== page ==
Support Talk to a Representative or File By Phone: (866) 444-2290
Se Habla Español

For the first time in history, the Top Industry Issues Report released by the American Transportation Research Institute cited “the shortage of diesel technicians” as a key concern for truckers – and there’s good reason for that. Diesel technicians are critical to the trucking industry; such heavy vehicles need regular maintenance to operate safely. However, within the next decade, there may not be enough of these professionals to keep up with demand. 

As of 2021, there were approximately 293,200 diesel mechanics in the United States, and between 2021 and 2031, we can expect a 4% increase in heavy diesel mechanic employment. However, while a 4% increase is rather standard for the US job market, roughly 28,500 openings in this position are projected every year for the next decade. That’s quite a few unfilled jobs, which could present an issue. With the rising demand for trucking services, we’re going to need a lot more technicians servicing our trucks. 

Below, we’ll explore the root causes of the heavy diesel mechanic shortage, what it means for those who rely on their services, and why we believe there’s still hope. 

But First, What Is A Heavy Diesel Mechanic?

Diesel mechanics are the individuals tasked with inspecting, repairing, and overhauling vehicles with diesel engines. While they typically work in repair shops, they’ll occasionally venture out to roadsides to provide services on-site, but regardless of where they’re working, it’s not an easy job. Diesel mechanics must have a deep knowledge of a vehicle’s electrical system, its engine, and all of the working parts that keep it running. This takes a specific set of skills; to be a heavy diesel mechanic, you need to be able to think on your feet, have strong analytical capabilities, and know the ins and outs of truck technology. 

Causes Of The Diesel Mechanic Shortage

There’s no single cause of the heavy diesel mechanic shortage – it’s a multifaceted issue. Between the wave of mechanics leaving the field and the declining trickle of mechanics entering, there simply aren’t enough people remaining to fill this vital role. 

The Upcoming Boom In Retirement 

Baby boomers currently make up 40% to 50% of active heavy diesel technicians, and while this isn’t necessarily an issue at the moment, it’s about to be a huge one. Between now and 2030, over 100,000 diesel mechanics will retire, and at the moment, there aren’t enough people looking to replace them.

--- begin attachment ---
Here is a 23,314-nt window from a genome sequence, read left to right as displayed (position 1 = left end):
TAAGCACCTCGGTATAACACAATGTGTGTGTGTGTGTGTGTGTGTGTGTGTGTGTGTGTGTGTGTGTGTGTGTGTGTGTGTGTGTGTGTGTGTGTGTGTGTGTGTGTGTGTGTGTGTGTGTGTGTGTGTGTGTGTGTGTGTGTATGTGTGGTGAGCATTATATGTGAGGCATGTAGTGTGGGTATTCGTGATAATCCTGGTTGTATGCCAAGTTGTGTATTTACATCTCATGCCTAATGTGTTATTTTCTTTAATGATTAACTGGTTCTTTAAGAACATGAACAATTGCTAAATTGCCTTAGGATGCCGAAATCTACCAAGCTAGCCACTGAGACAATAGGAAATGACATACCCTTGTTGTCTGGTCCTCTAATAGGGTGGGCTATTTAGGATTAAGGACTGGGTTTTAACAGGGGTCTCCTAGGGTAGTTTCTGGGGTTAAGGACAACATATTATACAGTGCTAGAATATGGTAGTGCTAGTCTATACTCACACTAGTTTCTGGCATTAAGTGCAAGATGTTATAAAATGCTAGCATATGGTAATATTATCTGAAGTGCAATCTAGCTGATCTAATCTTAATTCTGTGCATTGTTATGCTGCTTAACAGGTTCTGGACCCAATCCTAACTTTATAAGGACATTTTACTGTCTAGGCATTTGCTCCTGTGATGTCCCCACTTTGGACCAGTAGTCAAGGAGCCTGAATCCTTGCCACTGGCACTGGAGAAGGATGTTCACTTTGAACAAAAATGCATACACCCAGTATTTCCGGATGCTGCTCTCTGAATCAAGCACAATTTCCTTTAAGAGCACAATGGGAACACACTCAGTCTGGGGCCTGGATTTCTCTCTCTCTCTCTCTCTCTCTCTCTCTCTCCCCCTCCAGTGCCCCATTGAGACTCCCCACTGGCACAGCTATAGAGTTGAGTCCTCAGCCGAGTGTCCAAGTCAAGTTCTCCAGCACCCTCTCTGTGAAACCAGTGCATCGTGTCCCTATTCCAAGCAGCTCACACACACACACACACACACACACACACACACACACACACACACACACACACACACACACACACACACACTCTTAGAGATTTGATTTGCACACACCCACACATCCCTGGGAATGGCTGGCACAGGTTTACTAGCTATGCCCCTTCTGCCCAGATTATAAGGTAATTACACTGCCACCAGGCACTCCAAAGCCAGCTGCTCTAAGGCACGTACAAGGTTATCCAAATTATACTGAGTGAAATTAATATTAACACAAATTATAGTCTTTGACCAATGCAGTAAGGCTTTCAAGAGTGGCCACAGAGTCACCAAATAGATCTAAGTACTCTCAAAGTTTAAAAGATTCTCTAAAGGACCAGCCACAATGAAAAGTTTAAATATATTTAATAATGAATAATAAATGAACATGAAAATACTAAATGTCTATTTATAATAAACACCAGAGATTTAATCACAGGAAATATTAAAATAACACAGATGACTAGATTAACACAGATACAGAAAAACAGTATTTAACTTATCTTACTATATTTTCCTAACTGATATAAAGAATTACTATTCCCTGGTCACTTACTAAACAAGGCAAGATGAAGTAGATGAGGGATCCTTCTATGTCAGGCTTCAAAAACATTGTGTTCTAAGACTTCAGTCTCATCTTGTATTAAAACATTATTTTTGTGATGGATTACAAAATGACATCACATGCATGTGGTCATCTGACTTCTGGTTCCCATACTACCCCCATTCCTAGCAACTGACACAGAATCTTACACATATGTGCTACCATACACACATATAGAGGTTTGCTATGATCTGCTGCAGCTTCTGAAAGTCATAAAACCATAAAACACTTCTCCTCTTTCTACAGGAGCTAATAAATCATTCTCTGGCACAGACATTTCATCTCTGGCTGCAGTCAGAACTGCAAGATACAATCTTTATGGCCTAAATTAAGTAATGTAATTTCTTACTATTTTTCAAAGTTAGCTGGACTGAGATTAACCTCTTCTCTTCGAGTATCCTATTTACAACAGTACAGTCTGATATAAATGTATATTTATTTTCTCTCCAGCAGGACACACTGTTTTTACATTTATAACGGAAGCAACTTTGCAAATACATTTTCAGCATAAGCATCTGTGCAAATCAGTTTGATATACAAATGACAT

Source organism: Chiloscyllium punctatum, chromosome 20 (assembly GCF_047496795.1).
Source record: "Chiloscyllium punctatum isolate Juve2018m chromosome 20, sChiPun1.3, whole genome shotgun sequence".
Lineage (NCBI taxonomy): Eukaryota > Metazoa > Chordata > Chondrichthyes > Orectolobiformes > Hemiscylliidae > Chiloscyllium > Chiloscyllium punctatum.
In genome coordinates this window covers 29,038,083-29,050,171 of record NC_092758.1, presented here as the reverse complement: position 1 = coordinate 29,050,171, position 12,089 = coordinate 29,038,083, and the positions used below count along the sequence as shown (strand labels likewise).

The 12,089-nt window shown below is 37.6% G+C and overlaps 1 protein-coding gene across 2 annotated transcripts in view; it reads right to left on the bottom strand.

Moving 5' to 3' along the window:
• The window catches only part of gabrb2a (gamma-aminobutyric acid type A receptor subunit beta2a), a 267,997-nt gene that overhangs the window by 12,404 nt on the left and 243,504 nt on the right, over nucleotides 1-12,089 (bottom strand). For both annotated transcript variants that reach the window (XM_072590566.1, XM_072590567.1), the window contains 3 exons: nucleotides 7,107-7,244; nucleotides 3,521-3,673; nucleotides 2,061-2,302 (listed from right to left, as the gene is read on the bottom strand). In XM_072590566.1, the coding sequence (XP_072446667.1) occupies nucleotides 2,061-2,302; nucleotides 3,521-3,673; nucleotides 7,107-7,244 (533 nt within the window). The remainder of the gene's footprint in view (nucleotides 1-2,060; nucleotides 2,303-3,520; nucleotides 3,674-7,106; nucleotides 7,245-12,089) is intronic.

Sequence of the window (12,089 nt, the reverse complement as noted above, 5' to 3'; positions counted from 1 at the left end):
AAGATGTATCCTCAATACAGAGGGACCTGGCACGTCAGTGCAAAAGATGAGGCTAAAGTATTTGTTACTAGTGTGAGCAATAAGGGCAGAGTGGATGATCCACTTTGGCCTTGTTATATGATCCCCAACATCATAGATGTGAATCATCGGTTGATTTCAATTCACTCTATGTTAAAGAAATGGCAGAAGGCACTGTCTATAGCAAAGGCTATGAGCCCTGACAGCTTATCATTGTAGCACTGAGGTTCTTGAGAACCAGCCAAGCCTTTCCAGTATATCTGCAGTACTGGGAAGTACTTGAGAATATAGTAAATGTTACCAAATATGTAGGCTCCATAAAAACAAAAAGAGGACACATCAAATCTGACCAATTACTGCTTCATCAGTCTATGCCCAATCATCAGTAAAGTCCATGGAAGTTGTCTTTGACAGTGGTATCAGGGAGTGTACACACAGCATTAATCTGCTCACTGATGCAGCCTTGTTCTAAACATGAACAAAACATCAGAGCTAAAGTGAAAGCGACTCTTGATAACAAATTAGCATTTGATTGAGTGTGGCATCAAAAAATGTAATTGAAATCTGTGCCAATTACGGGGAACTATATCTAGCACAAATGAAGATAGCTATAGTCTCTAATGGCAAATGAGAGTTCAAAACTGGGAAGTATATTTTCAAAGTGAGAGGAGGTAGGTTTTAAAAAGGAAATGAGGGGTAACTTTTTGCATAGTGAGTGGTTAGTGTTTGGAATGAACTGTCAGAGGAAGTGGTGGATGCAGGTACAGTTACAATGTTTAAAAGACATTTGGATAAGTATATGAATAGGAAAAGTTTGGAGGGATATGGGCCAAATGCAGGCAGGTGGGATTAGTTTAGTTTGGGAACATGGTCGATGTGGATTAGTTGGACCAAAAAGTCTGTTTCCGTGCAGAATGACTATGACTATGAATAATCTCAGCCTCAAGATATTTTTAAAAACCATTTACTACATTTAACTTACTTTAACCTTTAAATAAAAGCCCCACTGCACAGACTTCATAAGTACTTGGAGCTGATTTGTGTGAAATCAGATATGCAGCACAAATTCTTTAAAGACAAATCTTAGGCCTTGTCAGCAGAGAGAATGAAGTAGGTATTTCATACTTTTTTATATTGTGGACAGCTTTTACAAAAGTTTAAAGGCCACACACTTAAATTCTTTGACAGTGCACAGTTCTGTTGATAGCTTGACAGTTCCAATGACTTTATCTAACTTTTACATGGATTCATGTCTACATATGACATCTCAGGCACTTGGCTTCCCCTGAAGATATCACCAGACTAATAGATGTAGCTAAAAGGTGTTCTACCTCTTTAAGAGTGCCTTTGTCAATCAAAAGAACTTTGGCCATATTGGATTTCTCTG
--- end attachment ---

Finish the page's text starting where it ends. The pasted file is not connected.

Retention Issues

Unfortunately, retirement isn’t the only reason mechanics are leaving the industry in hordes. According to a survey conducted by Automotive Service Excellence (ASE), 42% of new diesel technicians leave within their first two years of working in the trucking industry due to poor pay, difficult working conditions, and insufficient opportunities for professional development. 

A Lack Of New Recruits

Over the next ten years, the trucking industry will likely need around 200,000 new diesel mechanics to keep up with demand. The problem is, US schools are currently producing around 3,500 new technicians a year – nowhere near what we’re going to need. 

Impacts Of The Diesel Mechanic Shortage

Freight demand has been increasing since the Great Recession of 2008, but once the pandemic hit, it exploded. Consumers are shopping online more than ever before, and they expect their products to arrive in a fraction of the time they used to take. Accordingly, the American Trucking Association (ATA) estimates that freight volume will increase by 30% in the next ten years. With that increase in trucking demand will come an increase in maintenance needs.

If trucks can’t be serviced promptly, deliveries are going to be delayed. This means consumers won’t get their online orders when they expected to, stores will have to deal with unpredictable inventory shortages, and trucking companies will lose a good deal of revenue. The Associated Equipment Distributors found that the technician shortage could cost its members $2.4 billion in revenue each year, and on average, carriers are losing up to $1,200 a day with every heavy diesel mechanic position that goes unfilled.